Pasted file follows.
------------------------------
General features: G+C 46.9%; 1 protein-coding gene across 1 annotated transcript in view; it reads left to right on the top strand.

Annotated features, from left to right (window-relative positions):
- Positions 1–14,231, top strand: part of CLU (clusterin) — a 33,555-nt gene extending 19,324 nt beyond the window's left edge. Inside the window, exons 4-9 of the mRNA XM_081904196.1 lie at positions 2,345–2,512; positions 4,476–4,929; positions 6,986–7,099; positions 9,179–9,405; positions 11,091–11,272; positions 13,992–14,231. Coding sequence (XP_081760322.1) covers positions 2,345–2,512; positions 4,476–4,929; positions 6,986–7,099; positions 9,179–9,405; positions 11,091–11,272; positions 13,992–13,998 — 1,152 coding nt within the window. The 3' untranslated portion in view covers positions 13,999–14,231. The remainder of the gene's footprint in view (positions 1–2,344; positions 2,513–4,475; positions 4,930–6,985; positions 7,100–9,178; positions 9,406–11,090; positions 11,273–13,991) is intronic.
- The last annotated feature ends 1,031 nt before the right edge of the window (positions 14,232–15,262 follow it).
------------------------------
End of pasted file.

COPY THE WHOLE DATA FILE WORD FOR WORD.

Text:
General features: G+C 46.9%; 1 protein-coding gene across 1 annotated transcript in view; it reads left to right on the top strand.

Annotated features, from left to right (window-relative positions):
- Positions 1–14,231, top strand: part of CLU (clusterin) — a 33,555-nt gene extending 19,324 nt beyond the window's left edge. Inside the window, exons 4-9 of the mRNA XM_081904196.1 lie at positions 2,345–2,512; positions 4,476–4,929; positions 6,986–7,099; positions 9,179–9,405; positions 11,091–11,272; positions 13,992–14,231. Coding sequence (XP_081760322.1) covers positions 2,345–2,512; positions 4,476–4,929; positions 6,986–7,099; positions 9,179–9,405; positions 11,091–11,272; positions 13,992–13,998 — 1,152 coding nt within the window. The 3' untranslated portion in view covers positions 13,999–14,231. The remainder of the gene's footprint in view (positions 1–2,344; positions 2,513–4,475; positions 4,930–6,985; positions 7,100–9,178; positions 9,406–11,090; positions 11,273–13,991) is intronic.
- The last annotated feature ends 1,031 nt before the right edge of the window (positions 14,232–15,262 follow it).